top of page

Kent Debates Sewer District Allocations & Fees

By Rob Sample

How can the Town of Kent more accurately and fairly allocate charges for the town’s sewer district? The Kent Town Board tackled this thorny subject at its May 21 meeting.

The recent round of discussions began when A-Class Builders of Carmel sought to build a row of storefronts and apartments on Route 52, and the Kent sewer district set a usage allotment of 5,400 gallons per day for the project. That developer has since backed out, and listed the property for sale.

The sewer district currently has 10,000 gallons of unused daily effluent capacity and encompasses a small portion of Kent – chiefly commercial properties along Route 52.

“Right now, the system is way underutilized, in large part because Kent Manor has not built any condominiums as originally planned,” said Councilman Shaun Boyd, who serves as the town board’s liaison to the sewer district.

Boyd also pointed out that owners of 40 undeveloped properties within the sewer district’s boundaries have never paid toward the system’s operation – even though the availability of sewer hookups has caused these properties to increase in value.

“If we go to them and say: Do you want to have the potential to go onto the sewer district? We’ll allow you, but you’re going to start paying for the privilege. Or they can opt out. We can figure out a way to make everybody who is getting value out of the sewer district pay their fair share and lower everybody’s bills,” said Boyd, who is also a member of the sewer district committee.

Katherine Doherty, a former town supervisor who is also on the committee, noted that owners of vacant properties were originally required to pay a $50 per gallon, per day assessment. The sewer district’s original charter also called for the town to issue water meters.

“They didn’t – we bought our own water meters,” said Doherty, who owns two businesses in the district. The charter also spelled out fines for usage that far exceeded a property’s allotment.

“This rule, right from the very beginning, was poorly written and poorly implemented throughout the last 12 years,” said Boyd.

“I didn’t write it. It was (written by) an engineer,” said Doherty. “It’s also been changed over the last couple years, and now it really doesn’t make sense.”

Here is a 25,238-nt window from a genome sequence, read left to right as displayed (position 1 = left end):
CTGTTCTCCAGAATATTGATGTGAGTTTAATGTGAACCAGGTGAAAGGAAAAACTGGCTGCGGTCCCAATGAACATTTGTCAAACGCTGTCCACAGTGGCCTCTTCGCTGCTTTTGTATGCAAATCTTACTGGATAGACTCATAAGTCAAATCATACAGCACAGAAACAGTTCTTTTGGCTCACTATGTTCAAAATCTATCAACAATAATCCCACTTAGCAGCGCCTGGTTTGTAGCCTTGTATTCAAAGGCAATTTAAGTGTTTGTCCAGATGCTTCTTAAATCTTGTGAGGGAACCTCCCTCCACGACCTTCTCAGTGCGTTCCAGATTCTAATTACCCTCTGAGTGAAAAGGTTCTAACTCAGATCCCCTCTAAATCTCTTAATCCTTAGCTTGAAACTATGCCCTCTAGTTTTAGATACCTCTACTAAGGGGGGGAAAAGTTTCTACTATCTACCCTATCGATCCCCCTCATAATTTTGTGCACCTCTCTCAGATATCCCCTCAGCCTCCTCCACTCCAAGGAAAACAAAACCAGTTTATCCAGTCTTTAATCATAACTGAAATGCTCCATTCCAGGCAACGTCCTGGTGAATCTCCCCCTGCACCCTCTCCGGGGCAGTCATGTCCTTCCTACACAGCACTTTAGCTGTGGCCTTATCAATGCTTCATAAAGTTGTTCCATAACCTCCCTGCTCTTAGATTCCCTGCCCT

One roadblock to a resolution is that the town lacks 10 years’ worth of records from the wastewater treatment plant, including which properties have not used their entire sewer allotment. As a remedy, Doherty asked the town board to investigate obtaining state Environmental Protection Agency grant money to purchase smart meters, which would greatly simplify the collection of usage data for water and sewer systems.

Boyd suggested working with the state’s Department of Environmental Protection to learn how other municipalities have handled the issue of allotments for vacant properties. He also said the town could purchase unused allotments from such property owners, which could be reallocated to those who intend to develop their properties.

“There may also be buildings that aren’t having the same use as they were when they were initially engineered,” said Boyd. “We can change the allocations and make it so that we can add more businesses to the district.”

Resident Susan Kotzur asked whether the parcel owners without meters will receive any sort of notice of any changes. “Will literature go out to those 40 people to bring them up to the spot that you’re at now?” she asked.

“I think we have to be brought up to speed first,” noted Town Supervisor Jaime McGlasson, who said the town’s engineering consultants would be brought in to brief the board and the public.


bottom of page